The ease of the consumer, that also means the large work force, is essential for many reasons. The consumer needs affordable prices. The cartelized corporate through creating large monopolies are preventing the consumer from getting the lowest prices. The companies create an illusion by offering what they say is ‘best price” through elimination of competition.

Today, no consumer knows the right price for tea, cosmetics or a shaving blade. The market has been convoluted during the past over ten years by allowing elimination of most Indian or indigenous producers. Virtually few exist today, with some exceptions. The companies that even exist are practically working for their competitors under pressure from them. So today we have too many monopolies in the consumer or FMCG areas.

Some Indian companies, be it in dairy product, confectionaries or food processing, have under duress joined the race with their competitors to help enhance profits. It is happening everywhere. Large foreign companies are edging out Indians and even telling them to follow their unethical practices to exploit the consumers.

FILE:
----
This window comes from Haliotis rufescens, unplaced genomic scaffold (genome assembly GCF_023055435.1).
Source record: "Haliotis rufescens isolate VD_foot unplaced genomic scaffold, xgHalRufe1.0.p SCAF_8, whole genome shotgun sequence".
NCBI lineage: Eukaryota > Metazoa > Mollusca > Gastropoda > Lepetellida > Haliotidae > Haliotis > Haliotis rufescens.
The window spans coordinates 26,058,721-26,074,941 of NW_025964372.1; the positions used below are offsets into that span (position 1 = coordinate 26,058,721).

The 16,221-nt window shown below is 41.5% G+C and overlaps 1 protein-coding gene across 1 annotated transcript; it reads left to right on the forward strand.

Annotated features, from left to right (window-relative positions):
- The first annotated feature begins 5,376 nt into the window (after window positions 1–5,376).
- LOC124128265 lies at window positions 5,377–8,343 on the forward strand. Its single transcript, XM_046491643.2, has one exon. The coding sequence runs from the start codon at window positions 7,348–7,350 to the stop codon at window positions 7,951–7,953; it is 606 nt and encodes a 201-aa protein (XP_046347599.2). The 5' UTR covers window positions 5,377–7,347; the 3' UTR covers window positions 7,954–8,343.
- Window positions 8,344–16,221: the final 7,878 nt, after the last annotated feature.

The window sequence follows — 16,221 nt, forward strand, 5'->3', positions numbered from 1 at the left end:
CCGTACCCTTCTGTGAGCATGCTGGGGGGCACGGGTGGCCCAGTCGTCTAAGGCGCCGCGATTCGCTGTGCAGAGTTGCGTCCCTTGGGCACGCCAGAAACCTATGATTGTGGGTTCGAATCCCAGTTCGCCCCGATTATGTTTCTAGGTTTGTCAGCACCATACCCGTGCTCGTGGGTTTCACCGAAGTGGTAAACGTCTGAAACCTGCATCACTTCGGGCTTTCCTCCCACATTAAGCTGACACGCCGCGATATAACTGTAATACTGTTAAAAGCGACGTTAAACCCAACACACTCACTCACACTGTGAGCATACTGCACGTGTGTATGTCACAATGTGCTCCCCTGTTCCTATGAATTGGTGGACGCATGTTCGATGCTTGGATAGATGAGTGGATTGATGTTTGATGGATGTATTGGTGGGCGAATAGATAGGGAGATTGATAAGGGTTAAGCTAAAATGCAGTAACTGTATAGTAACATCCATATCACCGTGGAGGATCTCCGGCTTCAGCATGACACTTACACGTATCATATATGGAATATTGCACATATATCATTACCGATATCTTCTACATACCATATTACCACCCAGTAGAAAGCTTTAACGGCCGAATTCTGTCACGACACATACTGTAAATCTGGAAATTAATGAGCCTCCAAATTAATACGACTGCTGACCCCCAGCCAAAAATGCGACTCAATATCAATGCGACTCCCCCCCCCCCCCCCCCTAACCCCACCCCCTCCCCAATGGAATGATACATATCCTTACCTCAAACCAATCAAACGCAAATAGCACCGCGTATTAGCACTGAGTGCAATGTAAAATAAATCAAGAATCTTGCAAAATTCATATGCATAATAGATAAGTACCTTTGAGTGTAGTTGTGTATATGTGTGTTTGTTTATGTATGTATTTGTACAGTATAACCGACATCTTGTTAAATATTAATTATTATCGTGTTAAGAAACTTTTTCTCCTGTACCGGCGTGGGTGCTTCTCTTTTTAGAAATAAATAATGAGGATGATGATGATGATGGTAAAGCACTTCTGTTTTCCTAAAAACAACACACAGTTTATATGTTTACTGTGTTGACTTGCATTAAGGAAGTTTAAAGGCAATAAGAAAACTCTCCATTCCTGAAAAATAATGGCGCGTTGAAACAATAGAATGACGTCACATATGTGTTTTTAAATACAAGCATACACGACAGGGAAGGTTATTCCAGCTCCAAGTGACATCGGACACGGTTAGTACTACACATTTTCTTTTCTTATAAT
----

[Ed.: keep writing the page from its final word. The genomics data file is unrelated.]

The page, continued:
Services from all these companies have become difficult. Earlier, products had a standardization. This helped the consumers get access to the easy services provided by the neighbourhood mechanic. Spare parts were easily available. Now it is just the contrary. By minimal changes in designs of spare parts, they are not only insulting the skill of neighbourhood mechanics but are also forcing the consumers to take “service” from them at a premium. They would not sell even a nut-bolt. The stock answer is “our men would only fix it. You have to pay “service charges” up to Rs 600 for his visit”.

The consumer grudges but has little option having invested in a product that has also been priced almost double its manufacturing price. Should they go to consumer courts for each of the audacities of the manufactures? Cannot there be another mechanism to help them get justice?

Undeniably, the heightening profits of these companies in any sector or rather in all sectors have made the lives of consumers miserable. This also makes manufacturing difficult because products are priced and serviced beyond the affordable limits of the consumer. It limits sale as also restricts the market for a competitor because the old ones create immense problem for new manufacturers. That is to hamper the significant “make in India” objective.